Bernanke Heads Off Big Attack On Dollar With Rate-Hike Talk
By Gordon Platt
The dollar has lost 12% against a basket of currencies since President Barack Obama took office in January, but selling of the greenback has been orderly, and there is no dollar crisis, analysts say.
“Current dollar selling may not be described as disorderly, as the currency [dollar] remains about 8% above its all-time lows against the euro and in trade-weighted terms,” says Ashraf Laidi, chief market strategist at London-based CMC Markets. Dollar sentiment among market participants remains extremely negative, however, and the buildup of positions against the greenback in the futures markets could easily accelerate the pace of the dollar’s decline, he says.
The climb in “short” positions among speculators to the highest level in more than a year is one reason that US administration and Federal Reserve officials have launched a verbal campaign in support of the dollar, Laidi says. “Fed officials are seizing every opportunity to state their intention to normalize interest rates when the time is right,” he notes.
Of course, it is the Treasury’s responsibility and not the Fed’s to decide US dollar policy. “It is very important to the United States that we continue to have a strong dollar,” Timothy Geithner, Treasury secretary, says. The Obama administration recognizes the dollar’s important role in the global financial system, he says, and it will do everything possible to sustain confidence in the dollar.
“The dollar’s extensive role as a reserve currency allows the US Treasury to pay a lower interest rate on its liabilities than other borrowers,” says Marc Chandler, global head of currency strategy at New York-based Brown Brothers Harriman.
“The strong-dollar policy signals the forswearing of using the currency as policy tool or weapon,” Chandler says. “This is important for the creditors of the world’s largest debtor.”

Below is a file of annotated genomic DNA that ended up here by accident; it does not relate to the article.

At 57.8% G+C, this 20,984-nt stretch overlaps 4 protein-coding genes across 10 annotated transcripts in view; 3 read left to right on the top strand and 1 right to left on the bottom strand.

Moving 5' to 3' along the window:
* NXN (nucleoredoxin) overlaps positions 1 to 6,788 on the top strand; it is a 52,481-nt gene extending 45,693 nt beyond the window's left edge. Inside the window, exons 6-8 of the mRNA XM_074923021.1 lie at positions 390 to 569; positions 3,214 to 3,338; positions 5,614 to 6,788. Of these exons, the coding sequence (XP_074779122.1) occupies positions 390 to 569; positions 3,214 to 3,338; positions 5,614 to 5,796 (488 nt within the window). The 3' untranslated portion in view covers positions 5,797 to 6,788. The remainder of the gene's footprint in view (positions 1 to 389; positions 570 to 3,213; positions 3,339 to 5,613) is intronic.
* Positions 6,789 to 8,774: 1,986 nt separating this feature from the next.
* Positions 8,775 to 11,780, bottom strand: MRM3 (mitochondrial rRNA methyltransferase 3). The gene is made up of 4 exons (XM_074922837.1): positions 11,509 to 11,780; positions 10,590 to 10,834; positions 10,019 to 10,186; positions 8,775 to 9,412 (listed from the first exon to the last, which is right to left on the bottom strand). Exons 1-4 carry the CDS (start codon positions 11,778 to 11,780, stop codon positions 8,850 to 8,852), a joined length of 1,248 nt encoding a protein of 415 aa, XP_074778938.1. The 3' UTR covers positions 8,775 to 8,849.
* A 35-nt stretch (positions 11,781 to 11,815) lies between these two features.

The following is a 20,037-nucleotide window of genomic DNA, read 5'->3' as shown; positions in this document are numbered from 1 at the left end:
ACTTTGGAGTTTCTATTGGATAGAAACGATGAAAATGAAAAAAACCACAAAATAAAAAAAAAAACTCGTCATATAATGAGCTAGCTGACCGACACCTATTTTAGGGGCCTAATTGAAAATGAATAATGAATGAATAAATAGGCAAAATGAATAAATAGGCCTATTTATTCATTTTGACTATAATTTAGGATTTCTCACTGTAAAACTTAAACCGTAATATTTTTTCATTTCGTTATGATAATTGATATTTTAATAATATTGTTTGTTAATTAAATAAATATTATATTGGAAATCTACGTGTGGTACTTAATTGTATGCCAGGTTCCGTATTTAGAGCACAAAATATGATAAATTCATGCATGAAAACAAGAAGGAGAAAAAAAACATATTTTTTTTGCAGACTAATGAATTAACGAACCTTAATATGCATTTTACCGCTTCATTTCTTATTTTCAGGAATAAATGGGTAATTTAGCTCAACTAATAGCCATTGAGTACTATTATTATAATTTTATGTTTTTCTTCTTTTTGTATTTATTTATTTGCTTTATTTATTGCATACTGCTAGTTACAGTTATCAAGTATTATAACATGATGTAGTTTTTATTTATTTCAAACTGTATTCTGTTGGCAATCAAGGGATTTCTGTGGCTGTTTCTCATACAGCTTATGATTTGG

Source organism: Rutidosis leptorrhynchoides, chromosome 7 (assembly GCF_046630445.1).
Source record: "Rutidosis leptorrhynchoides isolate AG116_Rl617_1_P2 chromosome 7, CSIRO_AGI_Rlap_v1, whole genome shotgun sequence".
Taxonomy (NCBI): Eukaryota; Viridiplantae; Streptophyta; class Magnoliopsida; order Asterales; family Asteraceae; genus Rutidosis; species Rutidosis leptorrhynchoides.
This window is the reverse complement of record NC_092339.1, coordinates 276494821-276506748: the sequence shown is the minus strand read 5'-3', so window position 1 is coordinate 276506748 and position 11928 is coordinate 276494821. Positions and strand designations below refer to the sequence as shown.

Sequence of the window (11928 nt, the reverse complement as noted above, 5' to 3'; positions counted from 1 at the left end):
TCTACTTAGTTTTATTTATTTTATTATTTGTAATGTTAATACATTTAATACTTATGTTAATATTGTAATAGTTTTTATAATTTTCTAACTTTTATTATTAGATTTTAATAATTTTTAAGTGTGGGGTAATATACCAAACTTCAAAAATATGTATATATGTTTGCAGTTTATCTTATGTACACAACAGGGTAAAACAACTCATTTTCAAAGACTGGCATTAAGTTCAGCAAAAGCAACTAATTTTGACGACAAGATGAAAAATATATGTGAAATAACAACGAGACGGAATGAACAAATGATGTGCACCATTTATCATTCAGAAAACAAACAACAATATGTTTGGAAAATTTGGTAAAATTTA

However, the strong-dollar policy does not prevent the dollar from falling as a consequence of the pursuit of other policies, such as an accommodative monetary policy to help reflate the economy, Chandler says. “An economic recovery sufficiently strong to prompt the Fed to normalize monetary policy may see that the confidence has not been irretrievably lost, as some fear,” he says.
Since 1954 the Fed has only begun raising rates after unemployment peaked, according to Chandler. Two other central banks, those of Israel and Australia, have already raised rates, and neither country may have experienced a peak in unemployment, he says.
By raising rates on October 6, the Reserve Bank of Australia has potentially started a gradual shift in foreign exchange market participants’ focus back toward interest rates and away from risk appetite, according to analysts at Barclays Capital. While correlations between the stock markets of the major industrialized countries and the foreign exchange market remain strong, these correlations are expected to decline over time, the analysts say.
“The speed and style of the Fed’s exit strategy are likely to be key issues for the dollar over the next few months,” according to Barclays Capital. The Fed will likely start draining reserves before raising interest rates, it says.